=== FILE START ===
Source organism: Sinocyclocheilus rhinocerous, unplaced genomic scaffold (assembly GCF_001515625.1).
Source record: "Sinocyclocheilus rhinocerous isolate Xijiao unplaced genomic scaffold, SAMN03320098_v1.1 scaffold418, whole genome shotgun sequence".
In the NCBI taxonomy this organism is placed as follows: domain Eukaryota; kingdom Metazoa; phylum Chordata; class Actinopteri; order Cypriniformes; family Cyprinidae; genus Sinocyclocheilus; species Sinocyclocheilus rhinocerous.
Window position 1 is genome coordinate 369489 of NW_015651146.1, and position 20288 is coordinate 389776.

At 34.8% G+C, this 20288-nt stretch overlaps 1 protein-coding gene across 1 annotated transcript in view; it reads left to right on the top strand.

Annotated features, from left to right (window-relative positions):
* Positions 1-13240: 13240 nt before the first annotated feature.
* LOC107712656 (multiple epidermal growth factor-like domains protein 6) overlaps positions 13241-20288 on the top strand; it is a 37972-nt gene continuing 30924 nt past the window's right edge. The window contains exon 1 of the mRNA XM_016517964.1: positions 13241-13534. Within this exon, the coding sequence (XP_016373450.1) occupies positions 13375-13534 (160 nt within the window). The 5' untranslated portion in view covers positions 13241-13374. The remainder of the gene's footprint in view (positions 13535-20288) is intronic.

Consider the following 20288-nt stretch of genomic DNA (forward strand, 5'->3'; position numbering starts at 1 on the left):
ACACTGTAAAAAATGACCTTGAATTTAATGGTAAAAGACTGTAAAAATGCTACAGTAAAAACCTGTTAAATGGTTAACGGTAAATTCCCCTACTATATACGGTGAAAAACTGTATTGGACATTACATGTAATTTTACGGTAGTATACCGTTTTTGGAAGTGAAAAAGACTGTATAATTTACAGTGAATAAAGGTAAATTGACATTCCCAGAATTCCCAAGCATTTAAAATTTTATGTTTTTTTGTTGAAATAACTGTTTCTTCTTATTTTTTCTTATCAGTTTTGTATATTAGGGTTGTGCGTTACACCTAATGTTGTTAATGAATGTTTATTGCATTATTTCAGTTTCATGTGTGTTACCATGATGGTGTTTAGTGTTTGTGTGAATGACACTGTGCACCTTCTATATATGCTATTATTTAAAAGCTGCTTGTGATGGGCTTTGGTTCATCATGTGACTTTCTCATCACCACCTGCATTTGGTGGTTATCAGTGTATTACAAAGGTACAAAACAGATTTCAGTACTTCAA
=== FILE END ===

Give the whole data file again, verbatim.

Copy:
Source organism: Sinocyclocheilus rhinocerous, unplaced genomic scaffold (assembly GCF_001515625.1).
Source record: "Sinocyclocheilus rhinocerous isolate Xijiao unplaced genomic scaffold, SAMN03320098_v1.1 scaffold418, whole genome shotgun sequence".
In the NCBI taxonomy this organism is placed as follows: domain Eukaryota; kingdom Metazoa; phylum Chordata; class Actinopteri; order Cypriniformes; family Cyprinidae; genus Sinocyclocheilus; species Sinocyclocheilus rhinocerous.
Window position 1 is genome coordinate 369489 of NW_015651146.1, and position 20288 is coordinate 389776.

At 34.8% G+C, this 20288-nt stretch overlaps 1 protein-coding gene across 1 annotated transcript in view; it reads left to right on the top strand.

Annotated features, from left to right (window-relative positions):
* Positions 1-13240: 13240 nt before the first annotated feature.
* LOC107712656 (multiple epidermal growth factor-like domains protein 6) overlaps positions 13241-20288 on the top strand; it is a 37972-nt gene continuing 30924 nt past the window's right edge. The window contains exon 1 of the mRNA XM_016517964.1: positions 13241-13534. Within this exon, the coding sequence (XP_016373450.1) occupies positions 13375-13534 (160 nt within the window). The 5' untranslated portion in view covers positions 13241-13374. The remainder of the gene's footprint in view (positions 13535-20288) is intronic.

Consider the following 20288-nt stretch of genomic DNA (forward strand, 5'->3'; position numbering starts at 1 on the left):
ACACTGTAAAAAATGACCTTGAATTTAATGGTAAAAGACTGTAAAAATGCTACAGTAAAAACCTGTTAAATGGTTAACGGTAAATTCCCCTACTATATACGGTGAAAAACTGTATTGGACATTACATGTAATTTTACGGTAGTATACCGTTTTTGGAAGTGAAAAAGACTGTATAATTTACAGTGAATAAAGGTAAATTGACATTCCCAGAATTCCCAAGCATTTAAAATTTTATGTTTTTTTGTTGAAATAACTGTTTCTTCTTATTTTTTCTTATCAGTTTTGTATATTAGGGTTGTGCGTTACACCTAATGTTGTTAATGAATGTTTATTGCATTATTTCAGTTTCATGTGTGTTACCATGATGGTGTTTAGTGTTTGTGTGAATGACACTGTGCACCTTCTATATATGCTATTATTTAAAAGCTGCTTGTGATGGGCTTTGGTTCATCATGTGACTTTCTCATCACCACCTGCATTTGGTGGTTATCAGTGTATTACAAAGGTACAAAACAGATTTCAGTACTTCAA